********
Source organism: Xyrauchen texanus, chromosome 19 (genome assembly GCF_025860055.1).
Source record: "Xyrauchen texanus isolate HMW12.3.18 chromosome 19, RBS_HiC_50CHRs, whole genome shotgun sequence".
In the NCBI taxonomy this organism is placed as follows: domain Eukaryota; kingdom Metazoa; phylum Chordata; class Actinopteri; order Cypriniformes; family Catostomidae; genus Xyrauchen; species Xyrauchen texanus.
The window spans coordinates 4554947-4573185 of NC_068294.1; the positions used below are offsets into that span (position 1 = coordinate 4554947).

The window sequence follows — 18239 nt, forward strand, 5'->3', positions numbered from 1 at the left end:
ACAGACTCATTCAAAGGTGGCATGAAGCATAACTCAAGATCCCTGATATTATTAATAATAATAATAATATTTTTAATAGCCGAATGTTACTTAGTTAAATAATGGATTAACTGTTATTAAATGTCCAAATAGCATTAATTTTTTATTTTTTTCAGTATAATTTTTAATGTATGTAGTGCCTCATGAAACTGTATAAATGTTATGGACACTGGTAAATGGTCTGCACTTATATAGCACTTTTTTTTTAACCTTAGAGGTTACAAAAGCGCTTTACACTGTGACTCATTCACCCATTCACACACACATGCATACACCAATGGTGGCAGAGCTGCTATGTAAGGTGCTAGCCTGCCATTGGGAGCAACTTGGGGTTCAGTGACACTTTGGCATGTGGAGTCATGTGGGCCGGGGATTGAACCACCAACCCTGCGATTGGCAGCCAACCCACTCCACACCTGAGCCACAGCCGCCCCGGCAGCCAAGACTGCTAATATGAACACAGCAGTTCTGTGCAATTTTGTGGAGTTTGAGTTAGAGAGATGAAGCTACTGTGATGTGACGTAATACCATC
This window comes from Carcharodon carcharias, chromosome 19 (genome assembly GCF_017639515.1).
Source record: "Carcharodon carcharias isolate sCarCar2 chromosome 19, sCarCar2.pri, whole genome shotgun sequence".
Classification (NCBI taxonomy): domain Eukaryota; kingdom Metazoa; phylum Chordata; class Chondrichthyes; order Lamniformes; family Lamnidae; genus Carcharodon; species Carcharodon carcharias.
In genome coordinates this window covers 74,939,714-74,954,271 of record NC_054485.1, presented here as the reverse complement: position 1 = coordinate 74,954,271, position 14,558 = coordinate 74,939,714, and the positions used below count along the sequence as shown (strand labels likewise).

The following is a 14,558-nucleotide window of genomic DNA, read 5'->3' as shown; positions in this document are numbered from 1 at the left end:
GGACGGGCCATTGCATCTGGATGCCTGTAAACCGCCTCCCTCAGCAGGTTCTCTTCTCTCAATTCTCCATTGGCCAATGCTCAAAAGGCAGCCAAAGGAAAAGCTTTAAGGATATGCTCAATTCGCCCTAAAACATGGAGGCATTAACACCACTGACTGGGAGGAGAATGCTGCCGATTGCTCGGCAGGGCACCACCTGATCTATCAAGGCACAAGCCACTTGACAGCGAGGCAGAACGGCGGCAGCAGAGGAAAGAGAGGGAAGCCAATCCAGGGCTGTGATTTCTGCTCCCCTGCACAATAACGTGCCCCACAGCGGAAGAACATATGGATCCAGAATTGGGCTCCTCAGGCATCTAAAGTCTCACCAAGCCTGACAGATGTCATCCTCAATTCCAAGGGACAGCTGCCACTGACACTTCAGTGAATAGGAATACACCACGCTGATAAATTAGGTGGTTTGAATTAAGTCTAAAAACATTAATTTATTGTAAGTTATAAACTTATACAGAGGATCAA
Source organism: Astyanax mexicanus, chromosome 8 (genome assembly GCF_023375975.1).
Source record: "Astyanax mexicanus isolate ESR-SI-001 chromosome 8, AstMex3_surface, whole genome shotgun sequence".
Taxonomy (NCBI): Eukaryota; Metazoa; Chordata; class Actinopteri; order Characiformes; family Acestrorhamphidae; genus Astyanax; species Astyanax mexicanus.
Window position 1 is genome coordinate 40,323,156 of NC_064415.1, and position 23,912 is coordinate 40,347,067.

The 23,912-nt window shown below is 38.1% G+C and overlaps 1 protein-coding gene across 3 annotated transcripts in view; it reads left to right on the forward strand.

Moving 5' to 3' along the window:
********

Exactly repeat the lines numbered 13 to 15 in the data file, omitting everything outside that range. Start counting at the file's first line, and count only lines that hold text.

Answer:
Source organism: Astyanax mexicanus, chromosome 8 (genome assembly GCF_023375975.1).
Source record: "Astyanax mexicanus isolate ESR-SI-001 chromosome 8, AstMex3_surface, whole genome shotgun sequence".
Taxonomy (NCBI): Eukaryota; Metazoa; Chordata; class Actinopteri; order Characiformes; family Acestrorhamphidae; genus Astyanax; species Astyanax mexicanus.